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Ask Our Lawyer - February 2006

They Still Don’t Get It!

Part I - Kill a biker, go back to work and be a lawyer

In a display of outrageous cowardice and inexplicable and insulting poor judgment, the South Dakota Supreme Court has decided to reinstate the law license of former Congressman Bill Janklow, who was convicted of felony manslaughter in the traffic death of a motorcyclist in 2003.

The state Supreme Court ordered on January 5 that Janklow get his law license back on February 15. Janklow, a former four-term South Dakota governor before he was elected the state's sole congressman, lost his right to practice law when he was convicted of second-degree manslaughter, reckless driving, speeding and failure to stop at a stop sign in the death of motorcyclist Randy Scott. Scott was killed in August 2003 when the car Janklow was driving ran a stop sign on a rural road in South Dakota at a speed estimated at about 70 mph, charging into the path of Scott's motorcycle.

As you will recall, in a previous display of outright contempt toward motorcyclists, Janklow could have faced up to 11 years in prison for the multiple charges. Instead, a South Dakota judge sentenced him to only 100 days. In addition, he paid fines and fees of $11,000, lost his law license, resigned from Congress, was put on probation and lost his driver's license for three years.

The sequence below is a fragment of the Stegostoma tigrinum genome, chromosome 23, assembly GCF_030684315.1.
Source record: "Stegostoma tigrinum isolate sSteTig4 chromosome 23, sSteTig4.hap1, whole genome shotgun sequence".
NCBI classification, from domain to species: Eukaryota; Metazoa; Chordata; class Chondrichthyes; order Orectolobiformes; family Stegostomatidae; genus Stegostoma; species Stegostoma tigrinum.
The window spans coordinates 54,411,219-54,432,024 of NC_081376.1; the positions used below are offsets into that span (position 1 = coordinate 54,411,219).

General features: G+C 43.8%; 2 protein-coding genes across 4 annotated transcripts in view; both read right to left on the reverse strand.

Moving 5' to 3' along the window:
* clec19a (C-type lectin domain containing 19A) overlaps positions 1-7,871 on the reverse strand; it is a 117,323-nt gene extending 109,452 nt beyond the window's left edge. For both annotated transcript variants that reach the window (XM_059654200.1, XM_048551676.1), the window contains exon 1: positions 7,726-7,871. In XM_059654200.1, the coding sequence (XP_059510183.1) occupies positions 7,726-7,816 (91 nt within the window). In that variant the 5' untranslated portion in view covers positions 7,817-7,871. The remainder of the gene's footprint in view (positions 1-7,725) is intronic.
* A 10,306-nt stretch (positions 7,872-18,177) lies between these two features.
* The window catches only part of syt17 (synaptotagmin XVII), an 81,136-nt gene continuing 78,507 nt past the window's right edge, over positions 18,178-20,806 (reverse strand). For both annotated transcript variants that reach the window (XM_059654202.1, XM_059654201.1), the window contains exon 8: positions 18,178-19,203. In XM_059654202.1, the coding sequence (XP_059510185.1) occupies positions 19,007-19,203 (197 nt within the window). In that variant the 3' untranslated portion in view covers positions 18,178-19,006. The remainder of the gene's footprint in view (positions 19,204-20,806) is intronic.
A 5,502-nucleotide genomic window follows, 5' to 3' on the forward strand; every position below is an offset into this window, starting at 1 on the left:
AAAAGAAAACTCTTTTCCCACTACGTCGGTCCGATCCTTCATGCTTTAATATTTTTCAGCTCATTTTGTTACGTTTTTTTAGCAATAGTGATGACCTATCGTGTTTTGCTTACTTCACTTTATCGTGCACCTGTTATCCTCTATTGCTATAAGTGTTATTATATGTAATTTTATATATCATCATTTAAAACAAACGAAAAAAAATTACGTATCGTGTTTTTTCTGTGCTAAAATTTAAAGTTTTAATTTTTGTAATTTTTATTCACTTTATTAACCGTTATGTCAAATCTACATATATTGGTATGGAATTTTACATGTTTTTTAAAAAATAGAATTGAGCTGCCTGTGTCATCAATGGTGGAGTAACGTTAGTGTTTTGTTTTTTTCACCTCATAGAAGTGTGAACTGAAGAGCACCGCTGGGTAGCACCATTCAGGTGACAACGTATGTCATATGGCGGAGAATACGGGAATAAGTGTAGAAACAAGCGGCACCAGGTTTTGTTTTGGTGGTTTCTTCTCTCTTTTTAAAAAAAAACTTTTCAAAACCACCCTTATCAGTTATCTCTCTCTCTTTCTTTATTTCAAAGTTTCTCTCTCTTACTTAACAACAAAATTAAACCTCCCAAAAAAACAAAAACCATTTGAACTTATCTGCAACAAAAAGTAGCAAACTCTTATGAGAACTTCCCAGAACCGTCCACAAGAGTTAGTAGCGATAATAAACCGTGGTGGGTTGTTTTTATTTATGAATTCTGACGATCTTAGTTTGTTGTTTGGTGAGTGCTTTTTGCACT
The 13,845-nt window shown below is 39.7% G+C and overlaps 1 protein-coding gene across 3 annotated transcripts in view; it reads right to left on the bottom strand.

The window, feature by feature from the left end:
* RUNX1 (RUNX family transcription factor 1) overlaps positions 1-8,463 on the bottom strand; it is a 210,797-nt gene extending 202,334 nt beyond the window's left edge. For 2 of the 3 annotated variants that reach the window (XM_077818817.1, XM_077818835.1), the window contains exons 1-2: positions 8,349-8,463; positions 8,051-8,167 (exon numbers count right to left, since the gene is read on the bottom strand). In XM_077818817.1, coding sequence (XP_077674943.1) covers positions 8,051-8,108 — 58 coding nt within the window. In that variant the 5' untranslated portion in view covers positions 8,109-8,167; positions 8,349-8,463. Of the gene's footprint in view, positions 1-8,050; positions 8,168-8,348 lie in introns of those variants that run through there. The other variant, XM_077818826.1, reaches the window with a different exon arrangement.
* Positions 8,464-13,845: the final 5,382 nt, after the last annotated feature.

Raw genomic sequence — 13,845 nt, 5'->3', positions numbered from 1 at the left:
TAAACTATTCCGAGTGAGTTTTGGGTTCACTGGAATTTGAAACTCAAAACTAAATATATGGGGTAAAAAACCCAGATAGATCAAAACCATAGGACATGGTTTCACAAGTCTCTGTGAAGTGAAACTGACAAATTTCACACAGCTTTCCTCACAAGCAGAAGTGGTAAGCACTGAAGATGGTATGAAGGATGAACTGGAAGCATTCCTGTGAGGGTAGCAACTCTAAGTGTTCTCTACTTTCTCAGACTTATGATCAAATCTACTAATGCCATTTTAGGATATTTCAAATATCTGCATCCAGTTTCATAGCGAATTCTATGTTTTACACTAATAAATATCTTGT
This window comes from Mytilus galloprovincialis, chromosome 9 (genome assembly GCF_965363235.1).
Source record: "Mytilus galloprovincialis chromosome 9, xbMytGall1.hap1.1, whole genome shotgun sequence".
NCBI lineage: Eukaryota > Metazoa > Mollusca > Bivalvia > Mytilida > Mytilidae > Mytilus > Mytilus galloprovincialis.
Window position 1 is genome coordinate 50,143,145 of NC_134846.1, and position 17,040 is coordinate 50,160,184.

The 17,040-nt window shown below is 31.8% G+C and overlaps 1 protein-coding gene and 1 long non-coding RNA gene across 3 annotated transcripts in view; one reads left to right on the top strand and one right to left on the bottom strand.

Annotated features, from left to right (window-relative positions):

Adding insult to injury, another court ruled that Janklow could escape financial liability for Scott's death under a congressional immunity statute. Janklow said that he was returning home from an event related to his duties as a congressman at the time of the crash.

I know I speak for all of us when I express my shock, outrage and dismay that a convicted felon would be allowed to get his law license back and practice law – so soon after he killed one of us. It simply reinforces, once again, that there are few consequences for killing a biker. It’s a sad day for all of us. It’s also a good reminder of why we at ABATE exist. Democracy doesn’t work by itself. Sometimes we have to help, and that is what we are doing, and will continue to do.

Part II - Kill a biker, get a short sentence

In a horrible result for a distraught family, a recent case pointed out the need for either revision of the penalties for killing a motorist or the creation of sentence modifiers that would increase the sentence in a death case. In this case, a driver with a litany of suspensions and tickets struck and killed a biker. He had been drinking and was attempting to pass a line of cars on a two lane street when he stuck and killed Sherrie Trick.

While the prosecutor, defense attorney and judge all commented that the punishment didn’t fit the crime, the driver received eight years in prison, the maximum possible for the crime charged under Indiana law. With good behavior, he could be out of prison in four years. He pled guilty to two counts of driving while intoxicated resulting in death and one count of reckless homicide.

A pathetic, but all too common, result. In this case, the sentence was a result of a failure of the system itself. The prosecutor charged the maximum allowable crimes under current law, and the judge imposed the maximum sentence. Justice in these cases will not be served until the sentences allowed by law reflect the harm suffered by the victims and their families.